The Quayside Boardwalk was also the location of the “5th annual” (after a bit of a Covid pause) River Walk for Hospice. It started brilliantly on a sunny Sunday morning with the Rainbow Chorus.

I love Summer time. Wait – its not summer yet?

LOWER MAINLAND LGA 2023 (PT 2)

I wrote last week about the political part of the Lower Mainland LGA annual conference, here is the rest of what happened, including the Sessions and Resolutions.

Sessions:
A major part of the annual meeting are workshops and panel sessions where Local Government leaders can share and learn. Considering about half of the attendees this year were new to the job of being a Mayor of City Councilor, these formal sessions (and the ample informal networking time) is really valuable. This is the briefest summary of the sessions this year.

Local Government Partnerships & Innovation
This was a panel discussion with representatives from three Municipalities taking innovative approaches to their unique challenges: Abbotsford taking an Airport the Federal government didn’t want anymore and making it a local economic driver; Whistler working to bring community-based health care work in their unique community; and Chilliwack taking an aggressive approach to Downtown Revitalization.

The last item sparked a lot of interest in the room, and was also the subject of a pre-conference tour. The centre of the discussion is a block branded as District 1881 that over more than 15 years went from this:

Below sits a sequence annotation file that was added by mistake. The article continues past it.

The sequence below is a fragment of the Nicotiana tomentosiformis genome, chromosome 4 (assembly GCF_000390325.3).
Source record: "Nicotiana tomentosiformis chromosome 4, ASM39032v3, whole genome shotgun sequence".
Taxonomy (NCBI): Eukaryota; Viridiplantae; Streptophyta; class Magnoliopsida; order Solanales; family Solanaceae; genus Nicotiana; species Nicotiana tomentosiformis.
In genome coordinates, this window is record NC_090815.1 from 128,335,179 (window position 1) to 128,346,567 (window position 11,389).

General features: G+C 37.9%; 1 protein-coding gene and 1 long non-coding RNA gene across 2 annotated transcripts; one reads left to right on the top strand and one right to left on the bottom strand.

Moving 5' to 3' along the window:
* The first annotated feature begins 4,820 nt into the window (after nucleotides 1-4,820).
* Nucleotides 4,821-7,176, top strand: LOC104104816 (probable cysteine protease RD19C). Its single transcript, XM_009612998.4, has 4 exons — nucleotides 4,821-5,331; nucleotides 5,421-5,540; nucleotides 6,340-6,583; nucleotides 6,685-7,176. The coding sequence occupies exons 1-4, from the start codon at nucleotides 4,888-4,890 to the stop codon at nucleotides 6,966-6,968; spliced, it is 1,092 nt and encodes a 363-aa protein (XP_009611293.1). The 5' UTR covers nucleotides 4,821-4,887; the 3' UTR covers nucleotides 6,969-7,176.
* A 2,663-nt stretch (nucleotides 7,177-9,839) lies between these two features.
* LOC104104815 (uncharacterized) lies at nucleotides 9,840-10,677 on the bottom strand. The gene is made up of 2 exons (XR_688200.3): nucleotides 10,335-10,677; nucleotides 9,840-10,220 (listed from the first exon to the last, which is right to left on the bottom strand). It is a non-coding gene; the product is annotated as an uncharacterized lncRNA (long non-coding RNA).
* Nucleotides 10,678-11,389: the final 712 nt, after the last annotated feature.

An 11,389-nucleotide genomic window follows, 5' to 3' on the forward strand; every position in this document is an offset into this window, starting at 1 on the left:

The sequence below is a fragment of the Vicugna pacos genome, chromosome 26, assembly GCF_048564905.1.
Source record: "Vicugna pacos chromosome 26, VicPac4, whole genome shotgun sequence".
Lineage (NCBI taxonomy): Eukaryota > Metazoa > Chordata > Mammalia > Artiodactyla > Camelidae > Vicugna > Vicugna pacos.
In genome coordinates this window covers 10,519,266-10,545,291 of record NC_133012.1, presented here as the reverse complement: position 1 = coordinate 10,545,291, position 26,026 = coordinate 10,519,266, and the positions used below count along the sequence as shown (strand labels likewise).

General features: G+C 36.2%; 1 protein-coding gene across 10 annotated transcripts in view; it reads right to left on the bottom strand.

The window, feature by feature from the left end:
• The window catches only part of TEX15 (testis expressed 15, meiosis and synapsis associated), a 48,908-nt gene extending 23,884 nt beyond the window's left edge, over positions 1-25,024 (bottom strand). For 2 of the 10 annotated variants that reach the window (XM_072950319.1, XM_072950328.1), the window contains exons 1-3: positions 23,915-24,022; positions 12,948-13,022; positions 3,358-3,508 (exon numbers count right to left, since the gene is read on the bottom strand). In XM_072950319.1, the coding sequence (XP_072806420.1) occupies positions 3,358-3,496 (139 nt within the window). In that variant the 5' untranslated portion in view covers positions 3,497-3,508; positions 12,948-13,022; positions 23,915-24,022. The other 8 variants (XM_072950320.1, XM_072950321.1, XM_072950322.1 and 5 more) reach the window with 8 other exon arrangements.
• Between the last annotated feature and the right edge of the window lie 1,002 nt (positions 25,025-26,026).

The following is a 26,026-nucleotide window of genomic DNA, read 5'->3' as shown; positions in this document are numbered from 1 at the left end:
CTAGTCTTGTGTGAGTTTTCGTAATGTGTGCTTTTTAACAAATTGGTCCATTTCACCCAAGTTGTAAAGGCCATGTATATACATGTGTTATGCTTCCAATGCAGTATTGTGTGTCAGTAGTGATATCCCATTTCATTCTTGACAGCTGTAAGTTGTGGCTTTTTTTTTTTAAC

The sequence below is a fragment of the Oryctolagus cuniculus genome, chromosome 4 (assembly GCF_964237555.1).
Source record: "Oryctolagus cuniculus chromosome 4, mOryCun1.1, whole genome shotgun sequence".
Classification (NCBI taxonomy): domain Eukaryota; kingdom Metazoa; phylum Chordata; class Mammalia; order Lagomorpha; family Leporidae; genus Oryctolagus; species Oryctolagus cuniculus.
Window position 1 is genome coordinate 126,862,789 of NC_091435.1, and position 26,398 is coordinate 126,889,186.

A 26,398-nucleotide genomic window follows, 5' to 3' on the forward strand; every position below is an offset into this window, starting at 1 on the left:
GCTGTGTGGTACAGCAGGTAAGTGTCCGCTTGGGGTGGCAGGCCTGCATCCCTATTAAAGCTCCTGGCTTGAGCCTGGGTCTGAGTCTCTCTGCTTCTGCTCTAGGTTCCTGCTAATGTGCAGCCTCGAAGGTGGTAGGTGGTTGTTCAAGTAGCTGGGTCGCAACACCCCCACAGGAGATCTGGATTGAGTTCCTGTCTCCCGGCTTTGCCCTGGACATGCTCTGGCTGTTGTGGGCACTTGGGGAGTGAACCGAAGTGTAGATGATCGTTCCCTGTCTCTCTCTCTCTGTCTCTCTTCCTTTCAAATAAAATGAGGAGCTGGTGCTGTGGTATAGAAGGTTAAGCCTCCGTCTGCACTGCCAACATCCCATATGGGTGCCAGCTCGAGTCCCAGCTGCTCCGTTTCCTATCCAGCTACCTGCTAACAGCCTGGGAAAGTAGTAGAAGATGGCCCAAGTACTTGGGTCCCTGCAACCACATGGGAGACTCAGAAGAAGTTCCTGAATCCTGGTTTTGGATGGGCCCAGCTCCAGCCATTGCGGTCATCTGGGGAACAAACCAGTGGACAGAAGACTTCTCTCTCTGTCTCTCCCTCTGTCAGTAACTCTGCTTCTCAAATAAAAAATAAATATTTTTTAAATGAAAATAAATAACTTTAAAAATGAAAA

To this:

To this:

The Streetview images don’t fully represent the texture of the change, as the first photo has a lot of end-of-life buildings, many boarded up stores and low value leases inthe few remaining. The new Centre is certainly attractvie and higher value (arguably gentrified?). There were some good lessons from their experience here, some not particularly useful now (“buy up land before the prices are driven up!”), and some very useful, though sometimes hard to achieve (“be clear on your vision and stick with it, even through changes in council and government; build partnerships early”). I had some good discussion with colleagues from Chilliwack after the panel to get more details, and will be following up.